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Enacted US law targets North Korea oil, labor trade

The newly enacted US legislation is designed to further squeeze North Korea’s trade of oil, labor and other products and services in order to impede activities that may contribute to its nuclear and missile program.

President Donald Trump on Wednesday signed the package bill into law, which also included sanctions against Russia and Iran. The act passed the House on July 25 and the Senate two days later in a near unanimous vote amid growing bipartisan support for tougher punishment in the aftermath of Pyongyang’s two rounds of tests of intercontinental ballistic missiles last month. 

In this image taken with a slow shutter speed and provided by Vandenberg Air Force Base, an unarmed Minuteman 3 missile launches from the base in California on Wednesday. (AP-Yonhap)
In this image taken with a slow shutter speed and provided by Vandenberg Air Force Base, an unarmed Minuteman 3 missile launches from the base in California on Wednesday. (AP-Yonhap)

The North Korea sanctions in H.R. 3364, which incorporated H.R. 1644 introduced in May, target areas ranging from oil imports and financial activities to labor trade and ship insurance.

It calls for blacklisting individuals and entities engaged in the transactions of significant amounts of crude oil, condensates and other petroleum and natural gas products, except for heavy fuel oil, gasoline or diesel fuel for humanitarian use. There is also a ban on the trade of such minerals as coal, iron or iron ore for which the UN Security Council has imposed a ceiling, as well as the transfer of bulk cash, precious metals and gemstones.

Relatively less addressed items have made it on the list, including labor, textiles, online gambling, online commercial activities and food and agricultural products.

“Any significant goods, wares, articles and merchandise mined, produced, or manufactured wholly or in part by the labor of North Korean nationals or citizens shall be deemed to be prohibited ... and shall not be entitled to entry at any of the ports of the US,” the text reads.

It mandated Secretary of State Rex Tillerson submit a report on whether Pyongyang meets the criteria to be designated as a state sponsor of terrorism within 90 days of the act’s ratification.

On Russia, the legislation is chiefly designed to penalizing Moscow for its interference in last year’s US presidential election and block Trump from unilaterally lifting penalties slapped by his predecessor Barack Obama’s administration for the Ukraine crisis.

The sanctions against Iran were aimed at blacklisting additional entities for their suspected support of terror, weapons trade and the country’s missile program. 

US President Donald Trump (AP-Yonhap)
US President Donald Trump (AP-Yonhap)

While calling the package “seriously flawed” because it “encroaches on” his negotiating power, Trump said he did not veto it “for the sake of national unity.” He faces mounting pressure over suspicions of collusion with Moscow during his election campaign.

But the law will give a signal to Pyongyang and Tehran that the US “will not tolerate their dangerous and destabilizing behavior,” Trump said.

House Speaker Paul Ryan said the bill sends a “powerful message to our adversaries that they will be held accountable for their actions.”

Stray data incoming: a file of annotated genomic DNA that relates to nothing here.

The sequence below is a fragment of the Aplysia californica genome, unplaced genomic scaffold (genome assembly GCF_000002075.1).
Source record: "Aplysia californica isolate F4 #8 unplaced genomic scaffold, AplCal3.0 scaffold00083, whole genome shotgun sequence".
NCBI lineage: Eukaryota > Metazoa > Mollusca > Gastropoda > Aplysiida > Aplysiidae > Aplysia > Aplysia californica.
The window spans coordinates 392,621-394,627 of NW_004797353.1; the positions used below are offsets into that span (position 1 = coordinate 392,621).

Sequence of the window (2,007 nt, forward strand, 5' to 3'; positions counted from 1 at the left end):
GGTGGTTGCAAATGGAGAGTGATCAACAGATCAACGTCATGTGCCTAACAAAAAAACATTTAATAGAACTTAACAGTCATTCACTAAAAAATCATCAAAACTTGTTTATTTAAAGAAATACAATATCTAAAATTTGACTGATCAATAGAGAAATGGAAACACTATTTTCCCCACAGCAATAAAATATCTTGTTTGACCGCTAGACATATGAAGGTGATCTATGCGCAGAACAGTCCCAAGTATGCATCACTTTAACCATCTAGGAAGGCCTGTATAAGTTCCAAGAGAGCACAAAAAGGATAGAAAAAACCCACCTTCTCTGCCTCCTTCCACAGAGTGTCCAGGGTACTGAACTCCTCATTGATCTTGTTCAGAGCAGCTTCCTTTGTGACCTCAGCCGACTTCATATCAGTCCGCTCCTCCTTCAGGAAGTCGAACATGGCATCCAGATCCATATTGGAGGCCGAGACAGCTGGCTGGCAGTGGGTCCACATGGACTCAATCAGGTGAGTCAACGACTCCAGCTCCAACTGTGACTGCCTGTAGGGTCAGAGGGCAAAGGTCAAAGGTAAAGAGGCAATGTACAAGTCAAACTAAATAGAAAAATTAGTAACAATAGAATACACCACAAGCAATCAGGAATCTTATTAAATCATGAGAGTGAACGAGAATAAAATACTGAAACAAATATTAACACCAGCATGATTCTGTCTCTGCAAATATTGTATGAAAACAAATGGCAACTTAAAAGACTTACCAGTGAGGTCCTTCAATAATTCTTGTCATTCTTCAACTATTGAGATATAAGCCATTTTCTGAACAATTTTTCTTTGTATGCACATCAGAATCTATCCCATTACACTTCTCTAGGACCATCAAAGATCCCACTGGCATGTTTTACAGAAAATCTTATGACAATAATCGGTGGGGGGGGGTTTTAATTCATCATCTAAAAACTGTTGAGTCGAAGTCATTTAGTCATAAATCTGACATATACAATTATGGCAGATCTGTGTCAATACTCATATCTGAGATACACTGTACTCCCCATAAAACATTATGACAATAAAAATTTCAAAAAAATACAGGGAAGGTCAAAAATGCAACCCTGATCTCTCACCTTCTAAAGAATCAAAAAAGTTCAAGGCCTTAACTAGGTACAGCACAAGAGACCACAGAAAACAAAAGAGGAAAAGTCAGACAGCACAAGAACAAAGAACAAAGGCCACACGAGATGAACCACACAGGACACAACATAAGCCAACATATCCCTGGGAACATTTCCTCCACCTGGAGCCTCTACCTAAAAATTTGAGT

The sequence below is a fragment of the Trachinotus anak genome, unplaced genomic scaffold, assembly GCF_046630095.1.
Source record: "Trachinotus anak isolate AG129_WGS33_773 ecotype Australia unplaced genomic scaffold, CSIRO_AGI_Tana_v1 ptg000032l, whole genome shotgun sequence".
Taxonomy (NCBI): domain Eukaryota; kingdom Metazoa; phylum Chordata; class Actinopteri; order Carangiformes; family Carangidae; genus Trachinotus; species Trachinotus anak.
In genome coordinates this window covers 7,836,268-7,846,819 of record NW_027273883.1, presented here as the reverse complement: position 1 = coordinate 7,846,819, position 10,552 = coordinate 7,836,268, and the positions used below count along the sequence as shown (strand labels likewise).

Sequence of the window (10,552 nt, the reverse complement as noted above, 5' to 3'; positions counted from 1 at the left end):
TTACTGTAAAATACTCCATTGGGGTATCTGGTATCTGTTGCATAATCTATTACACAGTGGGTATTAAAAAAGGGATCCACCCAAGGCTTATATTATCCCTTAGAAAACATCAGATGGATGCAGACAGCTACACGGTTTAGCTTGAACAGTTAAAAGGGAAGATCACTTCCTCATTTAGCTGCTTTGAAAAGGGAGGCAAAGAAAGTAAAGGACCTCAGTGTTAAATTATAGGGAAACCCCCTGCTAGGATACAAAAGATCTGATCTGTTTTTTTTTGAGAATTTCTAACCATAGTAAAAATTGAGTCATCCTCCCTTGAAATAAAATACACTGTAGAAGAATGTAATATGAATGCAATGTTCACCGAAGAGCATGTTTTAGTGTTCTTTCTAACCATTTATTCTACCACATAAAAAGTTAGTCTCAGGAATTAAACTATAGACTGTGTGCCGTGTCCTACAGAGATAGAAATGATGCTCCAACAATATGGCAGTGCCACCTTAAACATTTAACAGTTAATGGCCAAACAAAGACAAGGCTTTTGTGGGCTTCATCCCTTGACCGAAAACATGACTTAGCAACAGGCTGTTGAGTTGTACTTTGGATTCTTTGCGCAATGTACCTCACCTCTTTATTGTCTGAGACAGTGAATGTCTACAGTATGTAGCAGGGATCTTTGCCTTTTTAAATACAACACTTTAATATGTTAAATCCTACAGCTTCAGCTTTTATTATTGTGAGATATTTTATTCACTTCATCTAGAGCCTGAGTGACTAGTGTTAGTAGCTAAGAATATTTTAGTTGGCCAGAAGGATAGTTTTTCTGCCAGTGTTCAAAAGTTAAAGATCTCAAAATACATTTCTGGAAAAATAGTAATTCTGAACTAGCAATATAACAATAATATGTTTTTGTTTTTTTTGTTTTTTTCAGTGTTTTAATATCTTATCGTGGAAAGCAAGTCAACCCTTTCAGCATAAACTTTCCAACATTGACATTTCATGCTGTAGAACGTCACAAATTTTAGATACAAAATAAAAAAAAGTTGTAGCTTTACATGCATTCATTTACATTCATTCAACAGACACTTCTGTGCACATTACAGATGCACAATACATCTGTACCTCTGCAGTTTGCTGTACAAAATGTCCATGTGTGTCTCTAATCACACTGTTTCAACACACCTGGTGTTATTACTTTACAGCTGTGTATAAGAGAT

Republican Sen. Cory Gardner, chairman of the Senate Foreign Relations Subcommittee on Asian and Pacific Affairs, stressed the need for China to use its leverage -- as the North’s top trade partner, making up some 90 percent of its trade -- to stop the North’s weapons program.

“Every nation of conscience should cut off all finance and trade with North Korea, with a few limited humanitarian exceptions, until such time that Pyongyang is willing to meet its international commitments to peacefully denuclearize,” he said in an op-ed to CNN.

For the Moon Jae-in administration, the legislation may spell trouble when it moves to restart the Kaesong industrial complex in the future, adding to the UN Security Council’s existing constraints.

The president has pledged to seek the factory park’s reopening as a corresponding step to the North’s denuclearization efforts. This is part of his vision to build an inter-Korean economic community -- dubbed the “New Korean Peninsula Economic Map” -- by incorporating Kaesong and Mount Kumkang, and formulating joint industrial zones and traffic networks along the eastern and western coastal areas. But critics at home and around Washington oppose the idea, saying it would only help fatten the coffers of North Korean leader Kim Jong-un in breach of international sanctions.

“The complex’s closure resulted from the North’s fourth nuclear test and for us to reopen it, certain conditions should be formed first, with regard to public consensus and international sanctions. We will make a decision when the time comes,” a Unification Ministry official here told reporters on the customary condition of anonymity.

Seoul’s Foreign Ministry also acknowledged the constraints, expressing hopes that the law would help bring about Pyongyang’s “genuine change.”

“The bill adopts an extensive range of new elements of sanctions and has sharply strengthened the existing sanctions enforcement mechanism, reflecting the US’ strong resolve for North Korea’s denuclearization,” ministry spokesperson Cho June-hyuck said at a news briefing Thursday.

“We hope such efforts will help prevent North Korea from stepping up its nuclear and missile capability and lead to its genuine change in attitude.”

By Shin Hyon-hee (heeshin@heraldcorp.com)
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